As Bethany and I approached the girl with the sign, we saw her more clearly. She saw (is) a small, young woman (probably in her early twenties) with brown curly hair, pulled back in a ponytail, very thin. We slowly walked up to her and introduced ourselves and shook her hand. Her name is Janeen. I can't get her out of my heart. Not that I'm trying . . . I don't want to forget her.
I don't remember the exact words of our conversation or the order of what all was said, but roughly, it went like this.
"Wow, Janeen. You are so brave. It takes a lot of guts to hold that sign out there."
"Yeah, I'm just doing what I have to. I bet you girls would do the same thing.
I'm just trying to get $10. Just being honest, guys, I'm an alcoholic, and I just need to get a beer tonight or else in the morning, I'll get shakes. And I need some tobacco too. Just to be honest here."
"I bet it's hard, Janeen."
"Yeah. I have a blood clot in my leg, and so my shoes are pretty uncomfortable."
"Oh goodness, lady! Is there something you can do for it? Put ice on it or anything?"
"Not really. Ice doesn't really work with a blood clot."
"Ah, I'm sorry. Janeen, do you have any family around? How long have you been in Portland?"
"I've been here about three months. Nope. I really don't have a home or any friends or family, just my homeless friends. It gets lonely."
"I bet. Where do you stay at night, Janeen?"
"Under the bridge. Thankfully, the weather hasn't been too bad lately. Hasn't rained, but when it does, your sleeping back gets so wet. And you don't know until the morning when it's soaked."
And I don't know exactly what built up to this. I call it Jesus moving us. He knows the right words to break us enough to love us, but we told her:
"Janeen, you are so valuable. You really are."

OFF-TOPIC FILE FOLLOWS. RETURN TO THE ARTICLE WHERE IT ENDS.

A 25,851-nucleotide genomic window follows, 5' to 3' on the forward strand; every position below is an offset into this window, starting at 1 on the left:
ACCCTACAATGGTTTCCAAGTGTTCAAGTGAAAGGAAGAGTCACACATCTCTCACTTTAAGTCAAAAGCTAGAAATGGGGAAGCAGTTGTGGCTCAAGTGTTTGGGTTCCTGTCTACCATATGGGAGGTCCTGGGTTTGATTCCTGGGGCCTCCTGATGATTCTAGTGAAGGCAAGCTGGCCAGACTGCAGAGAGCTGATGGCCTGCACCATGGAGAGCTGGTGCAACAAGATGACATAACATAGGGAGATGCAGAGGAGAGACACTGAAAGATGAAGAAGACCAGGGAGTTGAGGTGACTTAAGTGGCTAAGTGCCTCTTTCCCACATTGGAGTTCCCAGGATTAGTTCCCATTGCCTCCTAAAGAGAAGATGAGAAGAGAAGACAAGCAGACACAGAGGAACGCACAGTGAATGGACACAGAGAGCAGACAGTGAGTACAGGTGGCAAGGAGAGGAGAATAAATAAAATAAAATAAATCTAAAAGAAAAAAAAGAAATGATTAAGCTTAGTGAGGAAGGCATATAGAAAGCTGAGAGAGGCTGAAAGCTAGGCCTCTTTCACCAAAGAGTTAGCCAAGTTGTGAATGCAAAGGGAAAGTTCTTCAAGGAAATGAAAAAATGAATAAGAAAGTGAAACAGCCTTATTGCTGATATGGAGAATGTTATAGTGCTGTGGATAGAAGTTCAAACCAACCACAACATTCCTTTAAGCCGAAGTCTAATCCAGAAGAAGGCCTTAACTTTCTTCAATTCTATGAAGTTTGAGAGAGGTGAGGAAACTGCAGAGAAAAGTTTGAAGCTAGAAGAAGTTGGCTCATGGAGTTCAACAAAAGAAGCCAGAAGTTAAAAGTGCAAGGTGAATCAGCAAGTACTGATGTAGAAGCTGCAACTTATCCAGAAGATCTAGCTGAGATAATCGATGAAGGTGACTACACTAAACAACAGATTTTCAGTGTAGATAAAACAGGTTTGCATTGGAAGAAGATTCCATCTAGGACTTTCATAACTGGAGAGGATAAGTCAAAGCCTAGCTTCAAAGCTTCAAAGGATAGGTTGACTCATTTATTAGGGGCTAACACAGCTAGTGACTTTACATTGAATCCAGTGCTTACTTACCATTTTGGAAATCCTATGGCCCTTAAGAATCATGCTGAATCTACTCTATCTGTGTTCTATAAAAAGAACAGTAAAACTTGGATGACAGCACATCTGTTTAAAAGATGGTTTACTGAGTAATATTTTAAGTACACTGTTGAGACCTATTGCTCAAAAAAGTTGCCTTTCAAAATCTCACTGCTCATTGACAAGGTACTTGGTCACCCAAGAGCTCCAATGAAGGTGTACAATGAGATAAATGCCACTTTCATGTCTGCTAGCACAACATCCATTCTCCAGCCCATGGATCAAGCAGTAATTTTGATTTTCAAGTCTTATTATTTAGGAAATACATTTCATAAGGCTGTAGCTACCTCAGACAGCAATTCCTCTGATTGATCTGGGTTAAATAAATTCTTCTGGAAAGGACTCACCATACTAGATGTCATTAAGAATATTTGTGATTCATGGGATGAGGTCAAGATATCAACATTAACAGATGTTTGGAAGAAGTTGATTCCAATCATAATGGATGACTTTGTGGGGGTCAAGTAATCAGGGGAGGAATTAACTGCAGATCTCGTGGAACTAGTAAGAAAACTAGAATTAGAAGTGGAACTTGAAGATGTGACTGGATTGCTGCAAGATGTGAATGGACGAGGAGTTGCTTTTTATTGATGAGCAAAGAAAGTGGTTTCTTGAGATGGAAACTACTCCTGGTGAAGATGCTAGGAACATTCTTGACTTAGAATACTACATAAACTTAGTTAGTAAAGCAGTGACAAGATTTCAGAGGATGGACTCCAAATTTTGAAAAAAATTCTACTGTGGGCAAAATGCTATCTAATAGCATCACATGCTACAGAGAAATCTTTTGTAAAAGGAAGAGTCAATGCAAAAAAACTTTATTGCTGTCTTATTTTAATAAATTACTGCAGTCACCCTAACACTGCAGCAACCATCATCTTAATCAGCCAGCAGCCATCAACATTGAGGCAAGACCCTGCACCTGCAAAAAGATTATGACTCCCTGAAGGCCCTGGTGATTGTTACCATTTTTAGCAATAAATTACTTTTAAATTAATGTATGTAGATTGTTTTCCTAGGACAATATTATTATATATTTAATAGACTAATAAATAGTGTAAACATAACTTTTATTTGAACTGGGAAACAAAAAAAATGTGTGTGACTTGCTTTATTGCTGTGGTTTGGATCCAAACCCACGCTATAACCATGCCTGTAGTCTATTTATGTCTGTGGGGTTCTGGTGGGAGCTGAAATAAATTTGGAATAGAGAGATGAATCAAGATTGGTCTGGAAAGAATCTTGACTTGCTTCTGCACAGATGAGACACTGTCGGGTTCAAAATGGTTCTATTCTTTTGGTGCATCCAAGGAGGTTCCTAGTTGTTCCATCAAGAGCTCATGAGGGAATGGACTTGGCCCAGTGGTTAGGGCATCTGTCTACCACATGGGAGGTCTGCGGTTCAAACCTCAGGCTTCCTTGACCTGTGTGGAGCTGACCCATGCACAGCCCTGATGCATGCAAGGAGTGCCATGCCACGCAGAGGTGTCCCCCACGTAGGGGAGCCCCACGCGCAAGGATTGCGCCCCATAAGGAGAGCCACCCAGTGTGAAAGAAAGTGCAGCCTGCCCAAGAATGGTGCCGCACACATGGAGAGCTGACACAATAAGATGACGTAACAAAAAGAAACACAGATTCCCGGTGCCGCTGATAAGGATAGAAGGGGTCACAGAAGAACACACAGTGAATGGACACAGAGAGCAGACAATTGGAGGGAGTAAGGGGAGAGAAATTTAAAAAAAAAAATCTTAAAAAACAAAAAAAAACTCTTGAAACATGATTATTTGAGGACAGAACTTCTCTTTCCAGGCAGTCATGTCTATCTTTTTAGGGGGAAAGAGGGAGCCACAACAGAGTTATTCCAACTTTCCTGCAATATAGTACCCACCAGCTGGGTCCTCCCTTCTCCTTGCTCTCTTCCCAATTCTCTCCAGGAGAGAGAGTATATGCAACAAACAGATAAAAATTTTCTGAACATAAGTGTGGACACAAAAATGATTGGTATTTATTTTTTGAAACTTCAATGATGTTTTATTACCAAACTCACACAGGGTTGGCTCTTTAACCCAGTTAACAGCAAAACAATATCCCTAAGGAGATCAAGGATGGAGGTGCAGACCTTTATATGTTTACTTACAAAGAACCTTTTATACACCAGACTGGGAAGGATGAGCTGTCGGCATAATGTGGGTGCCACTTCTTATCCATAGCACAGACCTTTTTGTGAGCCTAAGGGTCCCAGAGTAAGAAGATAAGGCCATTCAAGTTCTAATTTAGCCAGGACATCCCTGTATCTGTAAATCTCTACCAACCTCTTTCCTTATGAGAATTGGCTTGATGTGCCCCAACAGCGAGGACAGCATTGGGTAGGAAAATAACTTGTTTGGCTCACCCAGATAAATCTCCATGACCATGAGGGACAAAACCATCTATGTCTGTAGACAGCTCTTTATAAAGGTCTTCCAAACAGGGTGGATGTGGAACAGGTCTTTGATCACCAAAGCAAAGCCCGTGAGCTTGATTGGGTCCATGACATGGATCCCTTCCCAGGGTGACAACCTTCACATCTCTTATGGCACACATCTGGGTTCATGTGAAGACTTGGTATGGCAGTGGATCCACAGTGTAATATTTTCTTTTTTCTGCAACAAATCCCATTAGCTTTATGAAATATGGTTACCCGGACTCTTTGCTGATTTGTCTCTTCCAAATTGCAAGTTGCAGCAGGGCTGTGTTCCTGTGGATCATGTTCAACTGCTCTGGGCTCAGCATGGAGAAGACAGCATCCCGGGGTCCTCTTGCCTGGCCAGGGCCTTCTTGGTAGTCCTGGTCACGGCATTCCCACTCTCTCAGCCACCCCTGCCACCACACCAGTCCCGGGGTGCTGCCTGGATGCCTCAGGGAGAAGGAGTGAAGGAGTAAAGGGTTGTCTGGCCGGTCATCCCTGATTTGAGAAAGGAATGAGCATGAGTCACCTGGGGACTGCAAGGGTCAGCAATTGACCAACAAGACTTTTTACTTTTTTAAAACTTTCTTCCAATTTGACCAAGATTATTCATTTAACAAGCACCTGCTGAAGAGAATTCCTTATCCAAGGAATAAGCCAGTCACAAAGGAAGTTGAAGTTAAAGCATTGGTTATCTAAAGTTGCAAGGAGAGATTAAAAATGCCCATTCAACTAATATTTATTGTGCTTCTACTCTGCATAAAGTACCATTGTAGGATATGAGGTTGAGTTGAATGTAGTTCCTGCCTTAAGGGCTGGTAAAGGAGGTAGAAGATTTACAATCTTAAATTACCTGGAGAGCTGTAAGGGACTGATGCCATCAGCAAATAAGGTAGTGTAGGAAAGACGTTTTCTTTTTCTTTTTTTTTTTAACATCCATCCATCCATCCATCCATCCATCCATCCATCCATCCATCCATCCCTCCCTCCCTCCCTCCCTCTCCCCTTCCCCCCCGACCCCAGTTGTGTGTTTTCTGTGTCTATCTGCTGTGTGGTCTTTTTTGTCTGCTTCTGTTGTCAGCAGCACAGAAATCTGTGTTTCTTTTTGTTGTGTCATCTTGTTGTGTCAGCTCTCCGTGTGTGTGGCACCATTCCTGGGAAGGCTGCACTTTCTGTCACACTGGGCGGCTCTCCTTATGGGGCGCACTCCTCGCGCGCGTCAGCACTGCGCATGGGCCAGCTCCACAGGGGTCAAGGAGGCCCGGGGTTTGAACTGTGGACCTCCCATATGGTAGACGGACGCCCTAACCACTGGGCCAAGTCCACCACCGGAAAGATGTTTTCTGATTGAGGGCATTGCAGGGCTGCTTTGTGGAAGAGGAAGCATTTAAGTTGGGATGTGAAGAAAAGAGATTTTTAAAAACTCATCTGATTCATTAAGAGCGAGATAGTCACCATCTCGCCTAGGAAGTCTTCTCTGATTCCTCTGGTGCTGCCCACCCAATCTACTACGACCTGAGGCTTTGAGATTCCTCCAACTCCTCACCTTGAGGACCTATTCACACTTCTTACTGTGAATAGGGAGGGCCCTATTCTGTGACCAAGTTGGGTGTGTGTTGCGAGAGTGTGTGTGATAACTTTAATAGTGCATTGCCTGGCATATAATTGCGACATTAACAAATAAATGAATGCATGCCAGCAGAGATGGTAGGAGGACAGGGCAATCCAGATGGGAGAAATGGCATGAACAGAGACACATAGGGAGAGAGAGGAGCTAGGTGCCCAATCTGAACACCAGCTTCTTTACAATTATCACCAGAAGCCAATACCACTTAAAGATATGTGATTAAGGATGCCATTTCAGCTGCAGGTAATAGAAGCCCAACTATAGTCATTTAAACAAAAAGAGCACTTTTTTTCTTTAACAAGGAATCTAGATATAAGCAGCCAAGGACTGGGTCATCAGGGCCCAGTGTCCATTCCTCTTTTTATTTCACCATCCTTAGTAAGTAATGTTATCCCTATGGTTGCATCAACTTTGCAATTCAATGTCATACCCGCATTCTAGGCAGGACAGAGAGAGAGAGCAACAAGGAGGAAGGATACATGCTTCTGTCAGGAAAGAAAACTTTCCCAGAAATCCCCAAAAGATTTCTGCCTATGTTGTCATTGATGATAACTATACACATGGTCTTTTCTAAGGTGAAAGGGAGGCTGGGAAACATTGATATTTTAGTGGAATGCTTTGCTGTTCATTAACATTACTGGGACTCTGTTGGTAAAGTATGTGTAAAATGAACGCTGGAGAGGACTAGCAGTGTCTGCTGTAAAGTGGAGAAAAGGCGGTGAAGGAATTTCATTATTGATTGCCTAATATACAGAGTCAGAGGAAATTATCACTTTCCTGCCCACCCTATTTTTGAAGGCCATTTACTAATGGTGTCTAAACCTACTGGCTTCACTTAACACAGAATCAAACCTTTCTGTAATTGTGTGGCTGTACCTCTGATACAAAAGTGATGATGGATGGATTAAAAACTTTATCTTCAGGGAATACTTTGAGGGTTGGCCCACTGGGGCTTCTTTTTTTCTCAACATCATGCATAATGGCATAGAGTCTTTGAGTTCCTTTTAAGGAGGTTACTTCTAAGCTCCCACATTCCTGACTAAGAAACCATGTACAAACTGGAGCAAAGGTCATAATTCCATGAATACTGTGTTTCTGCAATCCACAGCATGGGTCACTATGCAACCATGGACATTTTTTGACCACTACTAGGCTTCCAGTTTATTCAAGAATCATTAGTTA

And her beautiful brown eyes filled.
"Can I give you a hug?"
And I held her for just awhile as she cried. Oh what world is this that people don't understand how valuable and loved they are by God? What world is this?
"Thank you so much," and her tears kept falling.
And a lady came by and gave her a few dollars, and asked her what was wrong, and she said that she was nervous.
"I've just never had someone care."
"Oh Janeen, we love Jesus, and we believe that He loves you so much, even when it doesn't feel like it, and it's okay to say that."
And the tears fell and fell, and my tears fell too. This blog doesn't come close to the power of that moment. I don't know if I've ever had someone respond so in such away to the love of Jesus.
I asked her where she normally stayed during the day, and she said that she was normally either right there or by Safeway, where there's a lot of people.
"Janeen, we're busy college students, and I can't promise you anything, but I really, really hope I can come back and see you sometime!"
We held her again. We left.
Tears in my eyes. Tears still in hers.
And Bethany and I walked off and begged God to love on her, to take care of her. We asked that He'd send others to love her, that He'd bring us back if we could.
And we left. But she never left from my heart. She was and is so real, such a person. I am guilty of stereotyping the homeless as those who have bizarre stories and who just need cash for their guilty pleasures. But no. These people are real. They know what it means to feel and to hurt. They know what it feels like to be treated like DIRT. They are real people with Mama's and Daddy's, who maybe had first days in first grade and played on the monkey bars at recess. Or maybe their Mama's and Daddy's weren't there. Maybe they've never had a real home cook meal or have never been given a big hug before going off to school. Maybe they had no friends in elementary school. I call Janeen my friend, and I hope beyond all hope that I see her again. I really, really do. But that hope leads me into another part of this story . . .
To Be Continued